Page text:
Monday, April 25, 2011

East/Borough - Costa Mesa

When you've consumed your volumetric weight in pho broth, you need a detox. I chose a back-to-basics bowl of bo kho, Vietnamese beef stew, a dish more likely to be cooked and eaten at home than in restaurants. This isn't to say it is simple or dumbed down by any means. A typical bo kho will contain chunks of beef, long-stewed to softness, potatoes and carrots, simmering in a dark, caramel-colored, crimson-red-by-annatto, tangy-by-tomato broth redolent of ginger, star anise, lemongrass, cinnamon, curry powder and a touch of Chinese five-spice. It ain't a can of Dinty Moore.

Since the liquid is thin, it's more apt to be sipped or sometimes combined with noodles--closer to a soup than a stew. Outside made-by-mom renditions, bo kho can be found when you dig into Little Saigon menus. Le Croissant Dore does it ladled out on plates and eaten with torn scraps of crusty French bread. I'd go to Le Croissant Dore, but the travel time from the office would gobble up a good chunk of the lunch hour. East/Borough, on the other hand, is within minutes.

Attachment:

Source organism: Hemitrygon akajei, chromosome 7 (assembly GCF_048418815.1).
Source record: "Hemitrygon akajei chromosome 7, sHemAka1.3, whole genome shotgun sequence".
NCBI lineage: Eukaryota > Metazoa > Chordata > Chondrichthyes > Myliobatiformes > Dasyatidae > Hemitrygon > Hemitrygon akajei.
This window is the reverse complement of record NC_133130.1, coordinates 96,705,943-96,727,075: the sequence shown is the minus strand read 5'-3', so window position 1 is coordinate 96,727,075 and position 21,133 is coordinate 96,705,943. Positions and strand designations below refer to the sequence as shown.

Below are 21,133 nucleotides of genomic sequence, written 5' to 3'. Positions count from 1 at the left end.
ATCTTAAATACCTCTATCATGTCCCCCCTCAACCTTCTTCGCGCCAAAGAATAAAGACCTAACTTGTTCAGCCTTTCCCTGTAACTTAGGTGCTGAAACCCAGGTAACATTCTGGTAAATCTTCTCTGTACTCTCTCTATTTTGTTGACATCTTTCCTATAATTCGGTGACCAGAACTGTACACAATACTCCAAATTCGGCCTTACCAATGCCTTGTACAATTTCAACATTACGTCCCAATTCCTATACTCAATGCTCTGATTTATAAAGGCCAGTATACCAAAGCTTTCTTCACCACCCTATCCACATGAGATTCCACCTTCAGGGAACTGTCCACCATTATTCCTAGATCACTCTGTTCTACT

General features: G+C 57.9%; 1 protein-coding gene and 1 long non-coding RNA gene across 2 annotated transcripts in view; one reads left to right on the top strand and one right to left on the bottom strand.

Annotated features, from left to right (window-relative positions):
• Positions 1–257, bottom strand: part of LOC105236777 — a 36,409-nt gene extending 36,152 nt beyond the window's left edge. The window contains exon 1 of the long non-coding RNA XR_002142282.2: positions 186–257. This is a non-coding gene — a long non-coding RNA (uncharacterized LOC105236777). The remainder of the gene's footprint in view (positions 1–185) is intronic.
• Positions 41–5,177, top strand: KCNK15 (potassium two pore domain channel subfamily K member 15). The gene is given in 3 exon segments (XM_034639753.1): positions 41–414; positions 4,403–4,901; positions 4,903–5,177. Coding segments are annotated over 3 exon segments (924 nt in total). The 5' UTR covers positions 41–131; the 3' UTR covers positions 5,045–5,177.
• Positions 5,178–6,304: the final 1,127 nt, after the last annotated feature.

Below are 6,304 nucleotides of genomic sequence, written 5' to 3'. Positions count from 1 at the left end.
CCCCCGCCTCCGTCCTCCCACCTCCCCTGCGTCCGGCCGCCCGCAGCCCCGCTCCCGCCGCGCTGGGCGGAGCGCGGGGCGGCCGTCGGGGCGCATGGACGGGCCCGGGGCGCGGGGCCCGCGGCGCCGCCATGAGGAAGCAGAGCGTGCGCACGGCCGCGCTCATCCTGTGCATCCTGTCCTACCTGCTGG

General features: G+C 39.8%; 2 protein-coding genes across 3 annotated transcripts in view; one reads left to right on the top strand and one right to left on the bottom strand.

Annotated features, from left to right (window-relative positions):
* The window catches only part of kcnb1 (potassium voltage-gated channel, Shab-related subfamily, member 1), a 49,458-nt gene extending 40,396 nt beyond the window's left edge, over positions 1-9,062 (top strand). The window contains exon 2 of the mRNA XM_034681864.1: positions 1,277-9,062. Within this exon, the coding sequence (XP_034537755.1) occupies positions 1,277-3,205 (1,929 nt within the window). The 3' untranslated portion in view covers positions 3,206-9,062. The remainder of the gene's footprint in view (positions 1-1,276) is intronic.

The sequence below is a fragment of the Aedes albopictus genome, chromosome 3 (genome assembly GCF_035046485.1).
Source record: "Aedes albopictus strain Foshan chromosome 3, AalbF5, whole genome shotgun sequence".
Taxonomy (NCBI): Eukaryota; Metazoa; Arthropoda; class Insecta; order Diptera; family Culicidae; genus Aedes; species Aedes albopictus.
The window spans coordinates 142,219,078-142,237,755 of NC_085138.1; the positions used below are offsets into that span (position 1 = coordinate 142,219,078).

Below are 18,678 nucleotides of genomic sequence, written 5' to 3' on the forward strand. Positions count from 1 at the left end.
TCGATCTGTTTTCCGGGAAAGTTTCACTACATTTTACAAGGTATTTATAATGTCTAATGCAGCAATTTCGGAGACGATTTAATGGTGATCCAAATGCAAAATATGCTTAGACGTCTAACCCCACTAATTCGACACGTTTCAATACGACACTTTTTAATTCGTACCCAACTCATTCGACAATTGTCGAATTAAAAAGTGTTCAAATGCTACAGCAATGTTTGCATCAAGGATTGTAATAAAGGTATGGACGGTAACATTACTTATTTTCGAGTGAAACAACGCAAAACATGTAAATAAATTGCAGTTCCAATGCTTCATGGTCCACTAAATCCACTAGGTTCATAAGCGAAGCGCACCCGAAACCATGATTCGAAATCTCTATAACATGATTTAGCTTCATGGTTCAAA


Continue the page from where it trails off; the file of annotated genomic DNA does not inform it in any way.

That it is from the new school of Vietnamese eatery (think Nom Nom and others), should be obvious when you know it's at The Camp, a breeding ground for the outdoorsy, the unique and the hippie.

East/Borough's owners are young entrepreneurs who grew up eating the foods cooked by mom, now out on their own with a fistful of family recipes. Like the Nom Noms, their specialty is banh mi, but since it is at The Camp and because they can, their stew is served in compostable bowls and eaten out in a patio area covered by tarp. The cashiers and servers are young things and everyone speaks perfect English; but the flavor of their bo kho seems as though they recruited grandma to cook in the back kitchen.

I soaked my foot-long baguette piece by piece like donuts to coffee, dipped the boiled skin-on potatoes into a thimble of pepper-flecked lemon juice, slurped up the soup and enjoyed the dish just as if I ate it in Little Saigon or some Vietnamese friend's kitchen.